Friday, January 21, 2011
The True Story of Beau's Feet, Part 3 and Conclusion: A really (really) big day
If I've still got your attention, then you will know this is Day 3 of Beau's story.
Originally, I intended this tale to be a single post, but as I began writing, I realized there was so much to share about this year-long experience with Beau's feet. To include everything in one, single post would have been really overwhelming, not to mention incredibly long.
So, if you've read Part 1 and Part 2, then you've definitely earned today's post. And I've saved the best for last.
Tuesday was a very big day on Critter Farm:
The boys knew something was up because 1) they were both haltered, yet we weren't going for a walk and 2) they had been separated by the stupid brown gate:
Then there was 3) Kai had been asked to leave the barn and, though she was asking nicely to come back in, her requests were repeatedly denied:
On this day, Perry the farrier was coming and we were going to take a chance. We were going to try to trim Beau's feet without any sedation. The vet was on stand-by, you know, just in case - but I really felt, based on how well Beau had been working with me over the last couple weeks, that he was finally ready to give it a try.
I was focusing so hard on not being nervous - those donkeys of mine can read me like an open book. I needed everything to be peaceful and for everyone. to. remain. calm.
I had exchanged a couple emails earlier that day with a fellow donkey owner (ok, it was Linda from 7MSN) (I ♥ you, Linda!). She shared a tip with me that the farrier of another fellow donkey owner (ok, ok! It was Justina & Don from Morning Bray Farm) had suggested they use on one of their nervous donkeys (Fergus), called the "cupping of the eye":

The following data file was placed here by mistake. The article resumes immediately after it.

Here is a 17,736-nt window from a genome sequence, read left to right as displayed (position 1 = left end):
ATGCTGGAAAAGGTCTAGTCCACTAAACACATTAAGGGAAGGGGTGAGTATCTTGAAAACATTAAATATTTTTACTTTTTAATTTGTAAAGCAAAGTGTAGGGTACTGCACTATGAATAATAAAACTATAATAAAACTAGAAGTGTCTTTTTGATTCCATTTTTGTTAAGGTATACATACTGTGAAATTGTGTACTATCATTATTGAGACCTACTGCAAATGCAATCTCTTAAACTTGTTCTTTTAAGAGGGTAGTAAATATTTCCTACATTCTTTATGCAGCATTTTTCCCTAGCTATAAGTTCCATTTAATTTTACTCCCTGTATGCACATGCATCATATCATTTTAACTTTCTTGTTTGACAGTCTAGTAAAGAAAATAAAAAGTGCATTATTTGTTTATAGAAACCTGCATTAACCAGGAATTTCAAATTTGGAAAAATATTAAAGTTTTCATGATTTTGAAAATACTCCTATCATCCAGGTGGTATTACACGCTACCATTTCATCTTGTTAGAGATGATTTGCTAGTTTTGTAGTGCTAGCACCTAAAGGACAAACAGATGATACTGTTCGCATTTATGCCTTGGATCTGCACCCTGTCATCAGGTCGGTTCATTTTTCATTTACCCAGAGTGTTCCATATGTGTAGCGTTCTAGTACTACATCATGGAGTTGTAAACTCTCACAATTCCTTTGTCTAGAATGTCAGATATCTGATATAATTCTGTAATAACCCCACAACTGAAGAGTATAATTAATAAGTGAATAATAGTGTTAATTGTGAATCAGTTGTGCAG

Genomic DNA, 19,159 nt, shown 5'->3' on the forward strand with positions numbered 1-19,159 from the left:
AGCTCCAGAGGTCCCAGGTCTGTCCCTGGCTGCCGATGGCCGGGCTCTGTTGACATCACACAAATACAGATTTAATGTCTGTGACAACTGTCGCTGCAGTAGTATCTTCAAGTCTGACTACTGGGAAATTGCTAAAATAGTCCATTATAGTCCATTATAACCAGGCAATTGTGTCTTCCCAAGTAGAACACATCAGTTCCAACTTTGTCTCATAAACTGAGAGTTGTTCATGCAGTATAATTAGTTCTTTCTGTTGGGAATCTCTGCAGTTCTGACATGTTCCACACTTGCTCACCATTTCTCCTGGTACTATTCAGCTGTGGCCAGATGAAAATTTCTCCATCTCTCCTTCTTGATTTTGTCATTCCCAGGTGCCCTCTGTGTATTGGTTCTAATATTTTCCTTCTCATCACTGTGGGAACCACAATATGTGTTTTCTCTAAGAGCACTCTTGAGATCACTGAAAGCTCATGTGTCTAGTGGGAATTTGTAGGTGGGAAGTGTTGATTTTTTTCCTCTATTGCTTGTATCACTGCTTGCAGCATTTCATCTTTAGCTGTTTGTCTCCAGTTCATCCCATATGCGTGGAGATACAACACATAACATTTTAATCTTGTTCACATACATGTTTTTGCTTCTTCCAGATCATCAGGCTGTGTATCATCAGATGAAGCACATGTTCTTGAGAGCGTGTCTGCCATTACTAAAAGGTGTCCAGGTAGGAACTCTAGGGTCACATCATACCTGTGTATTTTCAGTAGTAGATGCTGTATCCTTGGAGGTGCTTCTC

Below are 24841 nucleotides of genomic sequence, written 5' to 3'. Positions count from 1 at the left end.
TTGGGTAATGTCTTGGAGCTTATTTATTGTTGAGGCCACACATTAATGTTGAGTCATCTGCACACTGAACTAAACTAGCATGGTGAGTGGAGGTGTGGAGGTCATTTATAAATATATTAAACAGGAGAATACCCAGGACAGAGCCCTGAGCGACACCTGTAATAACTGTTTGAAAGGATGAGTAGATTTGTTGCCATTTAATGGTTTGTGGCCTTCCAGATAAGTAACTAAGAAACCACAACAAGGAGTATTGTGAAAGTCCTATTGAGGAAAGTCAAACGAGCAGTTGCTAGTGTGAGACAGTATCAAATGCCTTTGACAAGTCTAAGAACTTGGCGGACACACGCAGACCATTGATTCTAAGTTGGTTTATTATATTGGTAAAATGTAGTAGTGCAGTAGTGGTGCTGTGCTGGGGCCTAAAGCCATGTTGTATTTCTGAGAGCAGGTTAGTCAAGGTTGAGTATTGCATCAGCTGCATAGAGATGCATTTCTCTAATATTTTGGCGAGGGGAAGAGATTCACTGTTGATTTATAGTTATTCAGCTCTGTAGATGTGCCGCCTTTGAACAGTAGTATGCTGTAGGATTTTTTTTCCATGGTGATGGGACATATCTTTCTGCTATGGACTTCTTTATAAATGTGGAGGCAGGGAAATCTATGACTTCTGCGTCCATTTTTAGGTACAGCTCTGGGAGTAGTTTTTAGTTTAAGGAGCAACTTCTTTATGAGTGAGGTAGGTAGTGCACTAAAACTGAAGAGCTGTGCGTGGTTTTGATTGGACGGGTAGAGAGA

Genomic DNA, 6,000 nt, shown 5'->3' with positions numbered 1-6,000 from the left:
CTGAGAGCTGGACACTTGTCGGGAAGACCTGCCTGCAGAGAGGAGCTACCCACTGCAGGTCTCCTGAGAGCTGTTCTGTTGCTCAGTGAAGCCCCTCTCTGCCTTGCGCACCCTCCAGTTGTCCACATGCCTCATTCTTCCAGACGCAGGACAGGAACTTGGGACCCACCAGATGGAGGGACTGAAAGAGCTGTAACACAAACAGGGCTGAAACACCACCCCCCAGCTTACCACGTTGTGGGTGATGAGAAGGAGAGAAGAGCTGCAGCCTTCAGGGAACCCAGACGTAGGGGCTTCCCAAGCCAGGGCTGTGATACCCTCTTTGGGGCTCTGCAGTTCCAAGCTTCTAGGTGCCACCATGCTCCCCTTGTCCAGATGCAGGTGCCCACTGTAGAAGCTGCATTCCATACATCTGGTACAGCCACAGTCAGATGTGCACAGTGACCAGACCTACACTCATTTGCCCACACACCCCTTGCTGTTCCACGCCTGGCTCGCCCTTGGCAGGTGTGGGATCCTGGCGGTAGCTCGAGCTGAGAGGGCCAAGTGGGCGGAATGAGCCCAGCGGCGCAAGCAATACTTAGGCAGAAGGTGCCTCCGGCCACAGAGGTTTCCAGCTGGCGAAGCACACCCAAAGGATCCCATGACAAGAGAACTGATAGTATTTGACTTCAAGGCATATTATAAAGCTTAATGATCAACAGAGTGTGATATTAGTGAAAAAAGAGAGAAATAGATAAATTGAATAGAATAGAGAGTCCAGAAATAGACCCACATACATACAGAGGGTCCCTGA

The thought here is that even though the donkey can feel somebody touching them, they aren't made nervous by the sight of who/what it is because you have shaded their view of it. I tried it out first-thing with Beau and it really seemed to work. After a few minutes, I could feel him relax a bit and I was able to take my hand away.
And then, with little fanfare, NO SEDATION and lots of carrot coins, Beau stood quietly and let Perry, my farrier, lift, pick and trim his front feet.
As if he'd been doing it this way his whole life:
Then it was time for the rear feet. (I took a couple deep breaths, trying so hard not to let the anxiety I felt run from my heart down into my hands, through the lead rope, up to Beau's halter and into his head):
And he did just fine. That's my boy, standing peacefully, without meds or any kind of tying up, letting the farrier do his work. This picture brings tears to my eyes:
So does this one. "Am I almost finished, Mom?":
Yes, Beau, you're all finished.
Twenty-five gold stars for YOU, young man!:
There was the biggest spring in my step as I walked back from the barn:
It was a wonderful day.